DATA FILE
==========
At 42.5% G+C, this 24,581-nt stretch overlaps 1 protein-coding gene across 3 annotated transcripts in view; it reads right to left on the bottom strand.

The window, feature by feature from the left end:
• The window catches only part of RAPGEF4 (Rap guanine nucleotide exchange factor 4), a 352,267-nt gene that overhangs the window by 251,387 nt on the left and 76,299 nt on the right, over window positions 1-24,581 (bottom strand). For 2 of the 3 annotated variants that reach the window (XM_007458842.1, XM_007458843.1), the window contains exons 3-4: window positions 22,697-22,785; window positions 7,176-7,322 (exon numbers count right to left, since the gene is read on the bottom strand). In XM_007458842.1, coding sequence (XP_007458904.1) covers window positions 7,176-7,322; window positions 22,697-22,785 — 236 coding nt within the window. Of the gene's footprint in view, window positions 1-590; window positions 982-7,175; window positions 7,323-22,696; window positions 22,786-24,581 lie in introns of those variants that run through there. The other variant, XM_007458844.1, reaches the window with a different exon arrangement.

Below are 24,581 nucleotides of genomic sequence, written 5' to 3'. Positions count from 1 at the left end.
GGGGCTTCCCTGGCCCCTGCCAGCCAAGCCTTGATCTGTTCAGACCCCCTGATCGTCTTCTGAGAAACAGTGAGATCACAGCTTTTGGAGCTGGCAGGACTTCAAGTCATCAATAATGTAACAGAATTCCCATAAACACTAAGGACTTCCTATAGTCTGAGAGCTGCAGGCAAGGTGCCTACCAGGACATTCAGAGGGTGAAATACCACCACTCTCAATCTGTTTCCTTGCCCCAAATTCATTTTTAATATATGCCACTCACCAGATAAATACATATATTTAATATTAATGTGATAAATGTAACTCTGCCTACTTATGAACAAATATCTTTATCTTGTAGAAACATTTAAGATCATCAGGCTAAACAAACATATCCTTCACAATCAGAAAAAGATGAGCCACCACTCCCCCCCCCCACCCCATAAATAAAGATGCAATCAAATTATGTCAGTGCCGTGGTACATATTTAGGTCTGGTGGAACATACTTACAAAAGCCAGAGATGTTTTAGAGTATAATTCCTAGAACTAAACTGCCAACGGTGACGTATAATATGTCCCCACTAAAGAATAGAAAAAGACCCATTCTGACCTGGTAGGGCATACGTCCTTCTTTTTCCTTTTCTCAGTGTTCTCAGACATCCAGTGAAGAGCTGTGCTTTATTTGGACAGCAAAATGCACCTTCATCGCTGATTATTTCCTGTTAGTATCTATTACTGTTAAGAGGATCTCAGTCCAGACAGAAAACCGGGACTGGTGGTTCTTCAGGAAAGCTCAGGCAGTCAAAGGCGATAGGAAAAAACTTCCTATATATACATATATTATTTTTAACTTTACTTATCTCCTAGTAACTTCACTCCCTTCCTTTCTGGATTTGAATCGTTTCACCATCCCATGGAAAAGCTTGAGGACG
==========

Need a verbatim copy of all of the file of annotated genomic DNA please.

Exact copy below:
At 42.5% G+C, this 24,581-nt stretch overlaps 1 protein-coding gene across 3 annotated transcripts in view; it reads right to left on the bottom strand.

The window, feature by feature from the left end:
• The window catches only part of RAPGEF4 (Rap guanine nucleotide exchange factor 4), a 352,267-nt gene that overhangs the window by 251,387 nt on the left and 76,299 nt on the right, over window positions 1-24,581 (bottom strand). For 2 of the 3 annotated variants that reach the window (XM_007458842.1, XM_007458843.1), the window contains exons 3-4: window positions 22,697-22,785; window positions 7,176-7,322 (exon numbers count right to left, since the gene is read on the bottom strand). In XM_007458842.1, coding sequence (XP_007458904.1) covers window positions 7,176-7,322; window positions 22,697-22,785 — 236 coding nt within the window. Of the gene's footprint in view, window positions 1-590; window positions 982-7,175; window positions 7,323-22,696; window positions 22,786-24,581 lie in introns of those variants that run through there. The other variant, XM_007458844.1, reaches the window with a different exon arrangement.

Below are 24,581 nucleotides of genomic sequence, written 5' to 3'. Positions count from 1 at the left end.
GGGGCTTCCCTGGCCCCTGCCAGCCAAGCCTTGATCTGTTCAGACCCCCTGATCGTCTTCTGAGAAACAGTGAGATCACAGCTTTTGGAGCTGGCAGGACTTCAAGTCATCAATAATGTAACAGAATTCCCATAAACACTAAGGACTTCCTATAGTCTGAGAGCTGCAGGCAAGGTGCCTACCAGGACATTCAGAGGGTGAAATACCACCACTCTCAATCTGTTTCCTTGCCCCAAATTCATTTTTAATATATGCCACTCACCAGATAAATACATATATTTAATATTAATGTGATAAATGTAACTCTGCCTACTTATGAACAAATATCTTTATCTTGTAGAAACATTTAAGATCATCAGGCTAAACAAACATATCCTTCACAATCAGAAAAAGATGAGCCACCACTCCCCCCCCCCACCCCATAAATAAAGATGCAATCAAATTATGTCAGTGCCGTGGTACATATTTAGGTCTGGTGGAACATACTTACAAAAGCCAGAGATGTTTTAGAGTATAATTCCTAGAACTAAACTGCCAACGGTGACGTATAATATGTCCCCACTAAAGAATAGAAAAAGACCCATTCTGACCTGGTAGGGCATACGTCCTTCTTTTTCCTTTTCTCAGTGTTCTCAGACATCCAGTGAAGAGCTGTGCTTTATTTGGACAGCAAAATGCACCTTCATCGCTGATTATTTCCTGTTAGTATCTATTACTGTTAAGAGGATCTCAGTCCAGACAGAAAACCGGGACTGGTGGTTCTTCAGGAAAGCTCAGGCAGTCAAAGGCGATAGGAAAAAACTTCCTATATATACATATATTATTTTTAACTTTACTTATCTCCTAGTAACTTCACTCCCTTCCTTTCTGGATTTGAATCGTTTCACCATCCCATGGAAAAGCTTGAGGACG